Much as I love Iceland when I visit earlier this year, it's responsible for the single most disgusting eating experience I've had in my life. And no, I'm not talking about that sheep's face.
I've heard about hákarl, or to give it its proper name, kæstur hákarl (Icelandic for "fermented shark"), as being an unmissable and unique part of Icelandic cuisine, so on my arrival in Reykjavik, I'm determined to track some down.
Like svið, hákarl is traditionally served as part of a þorramatur, the Icelandic banquet served at the midwinter festival þorrablót. Luckily for me however, it's available in Icelandic supermarkets throughout the year. In fact I find a packet of rotten shark in a freezer store (Iceland's Iceland) and nearly buy some to take back home, but then realise it might be considered a bit anti-social on the plane.
Made from a type of shark which is actually poisonous when fresh due to a high content of uric acid and trimethylamine oxide, the process for rendering the shark remotely "edible" is described eloquently in Wikipedia:
"Hákarl is traditionally prepared by gutting and beheading a Greenland or basking shark and placing it in a shallow hole dug in gravelly-sand, with the now-cleaned cavity resting on a slight hill. The shark is then covered with sand and gravel, and stones are then placed on top of the sand in order to press the shark. The fluids from the shark are in this way pressed out of the body. The shark ferments for 6–12 weeks depending on the season in this fashion.
Following this curing period, the shark is then cut into strips and hung to dry for several months. During this drying period, a brown crust will develop, which is removed prior to cutting the shark into small pieces and serving".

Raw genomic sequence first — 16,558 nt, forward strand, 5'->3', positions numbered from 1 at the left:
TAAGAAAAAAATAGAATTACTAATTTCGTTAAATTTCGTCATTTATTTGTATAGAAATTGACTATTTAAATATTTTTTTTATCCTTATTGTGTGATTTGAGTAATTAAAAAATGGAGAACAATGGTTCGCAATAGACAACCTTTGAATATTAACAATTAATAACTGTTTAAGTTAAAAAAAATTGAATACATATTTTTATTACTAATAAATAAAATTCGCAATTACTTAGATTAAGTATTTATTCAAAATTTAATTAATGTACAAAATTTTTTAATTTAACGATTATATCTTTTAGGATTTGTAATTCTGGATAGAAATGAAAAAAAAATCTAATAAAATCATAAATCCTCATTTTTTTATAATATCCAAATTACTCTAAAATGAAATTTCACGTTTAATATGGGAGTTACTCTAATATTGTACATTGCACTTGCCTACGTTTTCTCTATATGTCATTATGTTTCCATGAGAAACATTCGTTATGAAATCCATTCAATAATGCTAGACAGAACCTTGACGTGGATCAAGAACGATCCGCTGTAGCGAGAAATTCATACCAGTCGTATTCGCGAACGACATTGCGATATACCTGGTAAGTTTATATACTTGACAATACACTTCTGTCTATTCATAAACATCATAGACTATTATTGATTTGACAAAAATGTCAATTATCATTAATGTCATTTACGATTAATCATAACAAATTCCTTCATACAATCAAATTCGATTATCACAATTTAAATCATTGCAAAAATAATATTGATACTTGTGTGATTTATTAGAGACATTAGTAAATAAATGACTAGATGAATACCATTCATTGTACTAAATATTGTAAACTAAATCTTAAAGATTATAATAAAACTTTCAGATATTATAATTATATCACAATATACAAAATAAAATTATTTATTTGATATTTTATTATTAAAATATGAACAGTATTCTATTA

I expect all sorts of thoughts are rushing through your head right now, such as "Why?", "How?", "What?", and "Why?" again. As my husband says, someone must have really been determined to eat that shark.
So we bomb it down to Cafe Loki, a bright and airy cafe above Textill, a handicraft shop owned by the same people, in a quarter of Reykjavik with wonderful Asgardian names. In sight of the stunning Hallgrims Church, I order a traditional Icelandic tasting platter, and my husband wisely orders the safe option of lamb pate and soup.
More on this delicacy from Wikipedia:
"Those new to it will usually gag involuntarily on the first attempt to eat it due to the high ammonia content".
Never mind attempting to eat it, we're gagging long before, as the caustic stench of the shark assaults us before the food gets to our table.
(So moved am I by the noxious fumes - like ramming bleach right up your nostrils - I break my self-imposed holiday Twitter ban that night to tweet that it resembles "a tramp's sock soaked in urine").
The hilarious thing is how (in contrast to svið), hakarl appears to be the most innocuous thing in the world - little creamy-white cubes stuck on toothpicks - like 70s party food, if that party was held in Hell.
Traditionally it comes with a shot of the local spirit brennivín (a type of aniseedy akvavit or schnapps) which I presume is to soften the blow, although itself is not particularly pleasant and is known as svarti dauði ("black death").